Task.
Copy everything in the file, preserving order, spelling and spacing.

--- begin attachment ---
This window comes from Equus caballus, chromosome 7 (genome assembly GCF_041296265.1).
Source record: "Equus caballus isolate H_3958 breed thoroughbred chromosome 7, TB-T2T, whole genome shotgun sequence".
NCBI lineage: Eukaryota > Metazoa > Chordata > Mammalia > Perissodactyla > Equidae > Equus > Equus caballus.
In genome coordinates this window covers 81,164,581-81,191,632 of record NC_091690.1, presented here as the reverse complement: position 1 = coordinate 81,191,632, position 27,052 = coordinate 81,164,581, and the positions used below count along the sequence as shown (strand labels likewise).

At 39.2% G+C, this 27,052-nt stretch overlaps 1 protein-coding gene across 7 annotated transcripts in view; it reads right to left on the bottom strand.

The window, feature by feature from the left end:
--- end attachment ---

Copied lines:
This window comes from Equus caballus, chromosome 7 (genome assembly GCF_041296265.1).
Source record: "Equus caballus isolate H_3958 breed thoroughbred chromosome 7, TB-T2T, whole genome shotgun sequence".
NCBI lineage: Eukaryota > Metazoa > Chordata > Mammalia > Perissodactyla > Equidae > Equus > Equus caballus.
In genome coordinates this window covers 81,164,581-81,191,632 of record NC_091690.1, presented here as the reverse complement: position 1 = coordinate 81,191,632, position 27,052 = coordinate 81,164,581, and the positions used below count along the sequence as shown (strand labels likewise).

At 39.2% G+C, this 27,052-nt stretch overlaps 1 protein-coding gene across 7 annotated transcripts in view; it reads right to left on the bottom strand.

The window, feature by feature from the left end: